Sad to see this one go, but it was great until the end and I’ll do it again, possibly with cheaper yeast and a more efficient way of dry-hopping. Incidentally it’s been 41 days in the keg(s) and was as fresh at the end as it was at the start, which is great to know.
Put away between 22 and 23 litres today, mostly filling a 5 litre mini keg and a 19 litre Cornelius. No real drama as such; this time I remembered to flush the filter line with CO2 after sanitising it and again I did the same with both kegs, so I’m looking forward to a really hoppy number with no oxygen contamination. Again I used the fully-closed system, feeding CO2 from the keg back up to the fermenter once I’d popped the PRV to get things going, but this time I didn’t drop the pressure in the Fermzilla (which had gone from 7 to 12 PSI since dry-hopping) instead matching it by increasing the keg to 12 PSI also.
On the subject of filters, I’m using the Bouncer again but this time with the finest mesh, which I had to order specially. It kept behind a fair bit of hop matter but we’ll have to see how good it really is when I draw off the first pints from those kegs. Admittedly it’s not going to be a true representation of the filter’s ability since I didn’t cold-crash the Fermzilla this time, so I expect there to be a fair bit of crap in the bottom of each keg just from crashing. One final note where the filter’s concerned, and I’m not 100% happy with the fit of the replacement element, it’s just very very tight and ended up being skewed slightly when I screwed the filter closed. Will have to see how that works in the long run – might be OK, might be its first and last outing.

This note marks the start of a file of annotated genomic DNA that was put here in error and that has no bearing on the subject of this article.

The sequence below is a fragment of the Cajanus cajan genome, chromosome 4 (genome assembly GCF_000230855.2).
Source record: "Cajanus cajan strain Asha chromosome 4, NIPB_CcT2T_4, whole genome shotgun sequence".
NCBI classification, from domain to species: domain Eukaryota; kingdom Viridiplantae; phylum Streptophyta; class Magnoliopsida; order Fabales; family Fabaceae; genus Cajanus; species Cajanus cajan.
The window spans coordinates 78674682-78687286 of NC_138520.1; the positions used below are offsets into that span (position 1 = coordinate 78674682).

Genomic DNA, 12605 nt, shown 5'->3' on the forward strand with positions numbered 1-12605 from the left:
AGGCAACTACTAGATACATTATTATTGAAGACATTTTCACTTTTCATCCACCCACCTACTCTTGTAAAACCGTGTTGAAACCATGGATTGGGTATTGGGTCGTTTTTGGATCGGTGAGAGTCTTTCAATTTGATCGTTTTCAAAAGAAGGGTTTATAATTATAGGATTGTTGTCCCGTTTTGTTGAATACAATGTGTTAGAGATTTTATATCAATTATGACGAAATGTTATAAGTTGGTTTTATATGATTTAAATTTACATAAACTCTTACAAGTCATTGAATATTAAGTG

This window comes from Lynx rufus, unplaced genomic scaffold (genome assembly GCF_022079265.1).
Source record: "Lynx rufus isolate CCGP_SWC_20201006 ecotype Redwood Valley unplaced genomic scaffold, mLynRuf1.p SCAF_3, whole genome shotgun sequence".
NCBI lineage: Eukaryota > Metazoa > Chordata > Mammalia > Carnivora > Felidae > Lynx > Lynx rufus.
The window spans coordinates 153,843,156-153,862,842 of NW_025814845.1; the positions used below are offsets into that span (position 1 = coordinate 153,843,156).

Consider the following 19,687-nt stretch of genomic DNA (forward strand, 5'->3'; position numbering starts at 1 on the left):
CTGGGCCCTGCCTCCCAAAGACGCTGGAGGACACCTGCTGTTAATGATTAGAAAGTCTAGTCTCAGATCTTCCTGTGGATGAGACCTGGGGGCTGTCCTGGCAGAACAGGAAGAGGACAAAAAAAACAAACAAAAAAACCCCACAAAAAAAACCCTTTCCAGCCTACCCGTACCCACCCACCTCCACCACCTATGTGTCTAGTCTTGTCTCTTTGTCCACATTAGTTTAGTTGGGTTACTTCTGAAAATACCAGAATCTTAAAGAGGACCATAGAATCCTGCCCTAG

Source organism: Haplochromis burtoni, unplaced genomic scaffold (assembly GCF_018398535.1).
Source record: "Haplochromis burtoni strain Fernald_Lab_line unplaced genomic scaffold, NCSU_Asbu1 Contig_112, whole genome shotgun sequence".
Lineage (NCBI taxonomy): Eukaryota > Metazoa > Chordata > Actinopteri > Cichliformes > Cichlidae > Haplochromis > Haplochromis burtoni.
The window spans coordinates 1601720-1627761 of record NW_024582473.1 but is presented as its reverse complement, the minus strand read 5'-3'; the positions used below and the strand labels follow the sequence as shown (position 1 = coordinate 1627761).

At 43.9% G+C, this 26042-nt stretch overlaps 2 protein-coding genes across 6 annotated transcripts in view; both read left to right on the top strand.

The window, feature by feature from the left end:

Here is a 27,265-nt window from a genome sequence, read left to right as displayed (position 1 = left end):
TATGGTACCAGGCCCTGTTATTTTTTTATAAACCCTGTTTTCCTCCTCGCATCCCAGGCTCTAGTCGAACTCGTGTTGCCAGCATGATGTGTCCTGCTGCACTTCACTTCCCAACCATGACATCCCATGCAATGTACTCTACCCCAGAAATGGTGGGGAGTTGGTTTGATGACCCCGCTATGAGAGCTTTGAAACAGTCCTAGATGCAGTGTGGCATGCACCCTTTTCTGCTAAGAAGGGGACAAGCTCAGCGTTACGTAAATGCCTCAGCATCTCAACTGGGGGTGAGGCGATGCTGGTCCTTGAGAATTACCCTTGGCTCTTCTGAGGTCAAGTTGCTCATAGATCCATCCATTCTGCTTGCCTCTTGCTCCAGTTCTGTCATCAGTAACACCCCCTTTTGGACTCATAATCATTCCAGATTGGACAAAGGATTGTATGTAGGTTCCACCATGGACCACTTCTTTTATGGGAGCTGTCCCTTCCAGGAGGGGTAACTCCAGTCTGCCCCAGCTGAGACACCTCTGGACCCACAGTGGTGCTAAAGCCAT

One thing that was slightly disappointing (or rather it will be) is the hop utilisation, which I’m guessing is going to be nowhere near what I want. When I removed the collection jar at the end of transfer there was an almost solid green lump of lovely hops in there, full of gorgeous pungent aroma. They even stayed put when I turned the collection jar upside down, so how on earth have they imparted their goodness unto my brew? Maybe dry-hopping is better for flat-bottom fermenters, maybe there’s a reason after all why so many stateside brewers rack to secondary. I don’t know. I do know that I’m going to try the Hot French Randall (HFR) method a go next time around, and have ordered a 1 litre double walled cafetière specifically for this purpose.